Co-owner of Aunt Sandras Candy Factory in Castlereagh Road in East Belfast, David went to school in nearby Templemore Avenue and recalls a sweet factory there, where on winter mornings you could smell the brandy balls being made. This was the factory where my Uncle Dunny, (Willie Dunne) started off. Following an accident (he lost three fingers in a machine for making rock), for which he got compensation, he started his own little shop and candy factory on the Albertbridge Road in the early 1950s.
Like her sisters Aunt Sandra worked in the Belfast Ropeworks but the chance to work with Dunny in his little shop and sweet factory was too good too miss. The young David would go to Dunnys as a child with his mother every Saturday morning and would be the only one allowed to go inside the factory to watch Dunny turning the machine by hand and see the sweets coming out.
All candy and chocolates are made by hand. A viewing window into the small quaint factory allows visitors to enjoy tastes and smells of old-time candy-making at its best. Visitors come from all over to the Candy factory and it has become a popular tourist attraction in East Belfast.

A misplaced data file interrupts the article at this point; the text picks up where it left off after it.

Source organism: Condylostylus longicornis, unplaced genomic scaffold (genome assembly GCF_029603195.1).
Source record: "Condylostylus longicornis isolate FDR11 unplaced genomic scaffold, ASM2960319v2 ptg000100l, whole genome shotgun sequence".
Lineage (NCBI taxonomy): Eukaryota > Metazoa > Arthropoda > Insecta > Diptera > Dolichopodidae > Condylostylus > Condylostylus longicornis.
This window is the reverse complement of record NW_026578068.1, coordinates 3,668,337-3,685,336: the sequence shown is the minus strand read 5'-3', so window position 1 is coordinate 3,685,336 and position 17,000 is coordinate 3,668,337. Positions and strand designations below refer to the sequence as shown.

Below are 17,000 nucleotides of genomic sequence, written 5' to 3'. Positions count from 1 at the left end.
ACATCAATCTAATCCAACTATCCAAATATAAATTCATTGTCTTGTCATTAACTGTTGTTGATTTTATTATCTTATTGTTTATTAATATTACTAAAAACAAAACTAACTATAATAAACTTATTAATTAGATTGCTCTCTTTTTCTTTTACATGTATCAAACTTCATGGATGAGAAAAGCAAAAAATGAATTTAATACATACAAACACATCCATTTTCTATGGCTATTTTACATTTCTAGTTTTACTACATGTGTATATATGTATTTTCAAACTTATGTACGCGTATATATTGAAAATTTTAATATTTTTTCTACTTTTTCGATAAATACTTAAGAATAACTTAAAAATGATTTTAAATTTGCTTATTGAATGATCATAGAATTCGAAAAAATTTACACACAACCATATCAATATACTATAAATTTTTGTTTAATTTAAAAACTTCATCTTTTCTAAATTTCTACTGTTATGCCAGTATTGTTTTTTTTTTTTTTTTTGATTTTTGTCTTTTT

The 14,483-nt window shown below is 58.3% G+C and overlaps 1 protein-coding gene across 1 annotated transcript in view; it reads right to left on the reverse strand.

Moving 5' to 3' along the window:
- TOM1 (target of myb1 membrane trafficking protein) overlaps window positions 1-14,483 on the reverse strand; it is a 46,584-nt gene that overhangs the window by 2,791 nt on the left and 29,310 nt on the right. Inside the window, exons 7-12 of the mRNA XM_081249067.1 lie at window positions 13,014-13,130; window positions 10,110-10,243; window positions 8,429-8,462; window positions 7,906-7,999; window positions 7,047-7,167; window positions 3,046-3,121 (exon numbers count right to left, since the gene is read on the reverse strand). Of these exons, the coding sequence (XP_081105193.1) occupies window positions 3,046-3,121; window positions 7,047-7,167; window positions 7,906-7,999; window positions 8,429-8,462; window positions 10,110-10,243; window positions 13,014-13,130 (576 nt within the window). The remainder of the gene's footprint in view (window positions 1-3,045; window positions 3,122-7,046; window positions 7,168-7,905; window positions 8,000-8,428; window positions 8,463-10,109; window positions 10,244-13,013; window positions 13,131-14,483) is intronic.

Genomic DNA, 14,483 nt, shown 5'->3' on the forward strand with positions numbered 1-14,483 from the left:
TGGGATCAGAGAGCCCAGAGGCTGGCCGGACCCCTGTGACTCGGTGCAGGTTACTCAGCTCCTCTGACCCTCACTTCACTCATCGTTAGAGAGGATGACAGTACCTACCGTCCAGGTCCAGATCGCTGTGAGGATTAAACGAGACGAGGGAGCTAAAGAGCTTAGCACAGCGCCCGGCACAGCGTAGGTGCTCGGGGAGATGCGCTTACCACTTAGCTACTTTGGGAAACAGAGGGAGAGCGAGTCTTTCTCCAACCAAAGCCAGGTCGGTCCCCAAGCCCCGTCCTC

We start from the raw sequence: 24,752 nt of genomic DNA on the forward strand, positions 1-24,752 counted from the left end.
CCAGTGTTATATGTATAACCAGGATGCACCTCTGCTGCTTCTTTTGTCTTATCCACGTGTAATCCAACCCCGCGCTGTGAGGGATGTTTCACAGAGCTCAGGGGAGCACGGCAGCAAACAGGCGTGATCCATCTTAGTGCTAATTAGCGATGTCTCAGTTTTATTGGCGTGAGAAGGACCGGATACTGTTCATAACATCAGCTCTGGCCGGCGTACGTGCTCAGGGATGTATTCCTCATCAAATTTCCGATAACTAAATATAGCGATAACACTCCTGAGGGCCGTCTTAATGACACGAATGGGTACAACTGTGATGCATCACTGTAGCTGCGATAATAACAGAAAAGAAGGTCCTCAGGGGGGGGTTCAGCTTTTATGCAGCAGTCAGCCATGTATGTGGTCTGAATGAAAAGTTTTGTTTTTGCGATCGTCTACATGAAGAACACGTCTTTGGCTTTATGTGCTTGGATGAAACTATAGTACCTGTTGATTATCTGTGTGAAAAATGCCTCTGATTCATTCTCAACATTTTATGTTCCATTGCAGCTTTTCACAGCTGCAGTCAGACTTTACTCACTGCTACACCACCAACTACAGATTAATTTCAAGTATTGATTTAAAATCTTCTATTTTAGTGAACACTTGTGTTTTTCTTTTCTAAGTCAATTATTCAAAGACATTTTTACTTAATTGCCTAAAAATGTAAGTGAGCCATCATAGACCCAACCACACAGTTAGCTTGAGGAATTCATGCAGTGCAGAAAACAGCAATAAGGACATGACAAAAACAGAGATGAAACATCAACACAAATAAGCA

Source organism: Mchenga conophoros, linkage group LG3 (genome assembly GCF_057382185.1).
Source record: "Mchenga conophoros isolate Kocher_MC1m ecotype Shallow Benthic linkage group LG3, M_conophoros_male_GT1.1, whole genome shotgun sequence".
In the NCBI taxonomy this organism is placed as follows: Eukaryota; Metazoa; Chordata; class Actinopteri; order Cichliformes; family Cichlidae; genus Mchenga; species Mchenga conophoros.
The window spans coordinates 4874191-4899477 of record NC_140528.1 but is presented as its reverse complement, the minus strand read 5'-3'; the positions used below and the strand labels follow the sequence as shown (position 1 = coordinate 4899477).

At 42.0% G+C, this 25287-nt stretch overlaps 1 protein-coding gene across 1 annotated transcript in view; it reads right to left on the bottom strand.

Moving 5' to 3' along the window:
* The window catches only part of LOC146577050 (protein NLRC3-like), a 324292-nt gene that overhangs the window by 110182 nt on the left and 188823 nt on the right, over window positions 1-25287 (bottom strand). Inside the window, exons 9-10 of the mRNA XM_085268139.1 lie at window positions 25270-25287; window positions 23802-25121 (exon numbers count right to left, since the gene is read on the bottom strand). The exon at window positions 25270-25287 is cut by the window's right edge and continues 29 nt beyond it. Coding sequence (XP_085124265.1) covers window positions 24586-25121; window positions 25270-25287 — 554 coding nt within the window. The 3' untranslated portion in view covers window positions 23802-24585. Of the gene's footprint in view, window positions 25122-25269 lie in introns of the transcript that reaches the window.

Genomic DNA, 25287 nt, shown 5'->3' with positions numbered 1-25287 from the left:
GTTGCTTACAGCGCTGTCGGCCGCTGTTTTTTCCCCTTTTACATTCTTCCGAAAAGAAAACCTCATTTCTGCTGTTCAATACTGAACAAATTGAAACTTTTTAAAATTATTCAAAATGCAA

Some of the treats on offer include Yellow Man, Raspberry Ruffles, Macaroons, Belfast Fudge and Brandy Drops.
Aunt Sandra started making sweeties, lollies and all manner of choccie delights in this east Belfast emporium way back in 1953. Today her nephews David and Jim Moore continue the tradition and demonstrate their craft as children and adults look on with wide-eyed admiration.
Shamrock lollies and leprechaun’s gold are just some of the sticky souvenirs that may prove too tempting to last the journey home. And a new ice cream parlour and coffee shop means you can linger longer and enjoy some in situ sugary delights.
Keeping an eye on tradition
Many years later, when David and his brother needed a hand at their grocery business on the Castlereagh Road, Aunt Sandra helped on the till and stacking shelves. But so many people asked about the sweets that they eventually asked her to make them instead. We cleared a space in the back of the shop for her to make sweets once a week, much to Dunnys delight, David says. He would come and sit on a stool and watch her, keeping an eye on tradition. They were really passing on their knowledge.
Aunt Sandras opens
It got so busy more people were asking for sweets than eggs. So they bought the current premises in Castlereagh Road in 1984 as a sweet factory. David worked with Sandra, learning her recipes and researching others at the library. When Aunt Sandra retired in the 1990s, David took over.
Blue Peter badge
Aunt Sandras had a high profile visit in 2009 when a Blue Peter team arrived to film David and his team making chocolate with honeycomb, after a young viewer asked about the origins of honeycomb. 50 years after first watching the programme, David finally got his Blue Peter badge!